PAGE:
Psychologists have made big advances by means of methods such as experiments, interviews, questionnaires, and controlled observations. So it may seem that fiction has no more place in psychology than ideas of a flat earth have in the physical sciences. Perhaps a quote from fiction may be ail right for an illustration when a photo won't do, but surely nothing in fiction is comparable to an article in a refereed psychological journal. Even the word "fiction" gives it away. It means something made, something made up.
This view was widely held. Perhaps it still is. But it's wrong.
Narrative fiction isn't a set of observations that are flawed by lack of reliability and validity. It's a simulation. Narrative was the very first kind of simulation, one that runs not on computers but on minds. It's a kind of simulation that enables us to enter social contexts that otherwise we would never know.
As Aristotle pointed out in Poetics, "the historian speaks of what has happened, the poet of the kind of thing that can happen" (pp. 32-33). Although Aristotle talks of the historian, in modern times he might have talked of the empirical psychologist who reports what has happened in a psychological study. And when Aristotle talks of poet, nowadays he might sooner have said fiction writer. (Like "fiction," "poetry" also means something made.) So, as we enter a book, play, or film, in a fictional world of what could happen, we set aside our own immediate concerns. Often we take on the concerns of a protagonist. Always we enter a world that is somewhat different than our own. In a narrative world we can compare our own reactions, thoughts, and feelings, with those of the characters in a story. Thereby we can come to know better both ourselves and others.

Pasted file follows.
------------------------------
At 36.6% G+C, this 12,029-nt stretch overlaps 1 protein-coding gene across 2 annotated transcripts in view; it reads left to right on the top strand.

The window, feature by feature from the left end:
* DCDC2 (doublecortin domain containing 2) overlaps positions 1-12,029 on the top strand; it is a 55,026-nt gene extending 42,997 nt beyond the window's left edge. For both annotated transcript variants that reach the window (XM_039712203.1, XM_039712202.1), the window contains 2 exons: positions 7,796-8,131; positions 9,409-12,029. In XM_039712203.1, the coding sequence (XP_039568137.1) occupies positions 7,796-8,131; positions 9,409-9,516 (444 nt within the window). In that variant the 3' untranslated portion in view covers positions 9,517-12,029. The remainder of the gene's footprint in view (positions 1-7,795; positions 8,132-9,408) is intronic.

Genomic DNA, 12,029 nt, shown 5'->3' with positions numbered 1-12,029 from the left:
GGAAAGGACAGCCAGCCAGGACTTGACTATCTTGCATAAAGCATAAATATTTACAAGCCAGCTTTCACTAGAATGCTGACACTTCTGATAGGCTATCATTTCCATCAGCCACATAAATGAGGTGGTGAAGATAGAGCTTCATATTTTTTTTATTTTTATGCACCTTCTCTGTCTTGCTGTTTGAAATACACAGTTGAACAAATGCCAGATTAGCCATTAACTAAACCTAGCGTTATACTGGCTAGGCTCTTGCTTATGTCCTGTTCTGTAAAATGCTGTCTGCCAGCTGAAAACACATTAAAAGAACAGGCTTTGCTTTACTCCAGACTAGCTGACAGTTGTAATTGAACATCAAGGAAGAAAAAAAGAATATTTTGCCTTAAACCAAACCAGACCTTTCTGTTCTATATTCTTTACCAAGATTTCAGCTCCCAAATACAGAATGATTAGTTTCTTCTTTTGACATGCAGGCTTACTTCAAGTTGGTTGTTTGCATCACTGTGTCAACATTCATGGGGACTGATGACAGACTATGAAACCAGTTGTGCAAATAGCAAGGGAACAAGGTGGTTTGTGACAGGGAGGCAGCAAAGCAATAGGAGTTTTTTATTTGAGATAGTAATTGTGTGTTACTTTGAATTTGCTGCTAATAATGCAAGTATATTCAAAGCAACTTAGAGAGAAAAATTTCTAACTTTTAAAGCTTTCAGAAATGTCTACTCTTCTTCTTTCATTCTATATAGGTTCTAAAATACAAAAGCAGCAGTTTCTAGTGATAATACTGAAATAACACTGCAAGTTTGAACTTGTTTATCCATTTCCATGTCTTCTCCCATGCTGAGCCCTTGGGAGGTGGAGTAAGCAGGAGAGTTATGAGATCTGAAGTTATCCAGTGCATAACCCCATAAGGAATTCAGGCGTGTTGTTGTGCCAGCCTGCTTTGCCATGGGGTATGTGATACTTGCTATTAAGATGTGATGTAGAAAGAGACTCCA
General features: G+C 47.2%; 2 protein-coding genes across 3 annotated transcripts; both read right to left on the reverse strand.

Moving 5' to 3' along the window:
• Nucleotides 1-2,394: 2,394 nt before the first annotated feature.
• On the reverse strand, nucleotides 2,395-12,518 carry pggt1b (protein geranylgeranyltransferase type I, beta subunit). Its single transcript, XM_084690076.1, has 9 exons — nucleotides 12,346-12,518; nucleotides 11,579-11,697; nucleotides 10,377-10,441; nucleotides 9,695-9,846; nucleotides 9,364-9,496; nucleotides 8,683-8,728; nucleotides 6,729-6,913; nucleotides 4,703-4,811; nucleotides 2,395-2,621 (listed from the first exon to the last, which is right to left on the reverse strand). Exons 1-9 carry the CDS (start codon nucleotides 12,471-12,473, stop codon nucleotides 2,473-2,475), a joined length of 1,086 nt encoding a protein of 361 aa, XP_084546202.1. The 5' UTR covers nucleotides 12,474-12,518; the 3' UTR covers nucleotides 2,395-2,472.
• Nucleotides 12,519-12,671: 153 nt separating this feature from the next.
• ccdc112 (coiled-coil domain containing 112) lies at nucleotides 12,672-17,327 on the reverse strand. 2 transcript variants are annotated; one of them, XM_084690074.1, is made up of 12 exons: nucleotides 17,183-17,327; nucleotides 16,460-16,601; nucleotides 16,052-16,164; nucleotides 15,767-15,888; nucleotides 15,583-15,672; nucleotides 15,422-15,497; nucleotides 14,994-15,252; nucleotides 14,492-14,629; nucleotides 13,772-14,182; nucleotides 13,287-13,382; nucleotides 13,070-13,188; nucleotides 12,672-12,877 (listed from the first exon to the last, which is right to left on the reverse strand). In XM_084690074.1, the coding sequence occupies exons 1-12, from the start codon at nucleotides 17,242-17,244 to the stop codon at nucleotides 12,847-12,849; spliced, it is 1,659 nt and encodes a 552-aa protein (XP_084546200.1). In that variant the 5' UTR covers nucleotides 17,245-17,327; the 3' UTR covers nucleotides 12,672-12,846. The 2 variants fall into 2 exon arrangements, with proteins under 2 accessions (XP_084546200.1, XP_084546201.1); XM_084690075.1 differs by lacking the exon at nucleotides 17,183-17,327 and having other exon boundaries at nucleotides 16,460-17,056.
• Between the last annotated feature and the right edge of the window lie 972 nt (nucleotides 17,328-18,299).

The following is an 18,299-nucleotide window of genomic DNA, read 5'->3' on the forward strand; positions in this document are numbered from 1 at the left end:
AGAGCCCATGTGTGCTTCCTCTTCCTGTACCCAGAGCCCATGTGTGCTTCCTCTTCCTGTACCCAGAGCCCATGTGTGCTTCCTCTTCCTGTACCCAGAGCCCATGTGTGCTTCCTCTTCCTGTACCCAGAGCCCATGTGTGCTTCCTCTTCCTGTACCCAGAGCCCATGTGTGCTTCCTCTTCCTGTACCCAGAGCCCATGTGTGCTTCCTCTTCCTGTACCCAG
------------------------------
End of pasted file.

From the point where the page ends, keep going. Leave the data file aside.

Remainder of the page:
Many fiction writers are as scrupulous about getting their facts right as psychologists are when they write a paper. The central concern for fiction, however, is not to report such facts. That indeed is the province of science. It's to invite readers to think and feel into the simulations they run as they read a story.
Aristotle (c. 330 BCE). Poetics (G. E. Else, Trans.). Ann Arbor, MI: University of Michigan Press (current edition 1970).
The illustration is the cover of the book edited by Melanie Green, Jeff Strange, and Tim Brock (2002). Narrative impact: Social and cognitive foundations. Mahwah, NJ: Erlbaum.
Be sure to read the following responses to this post by our bloggers: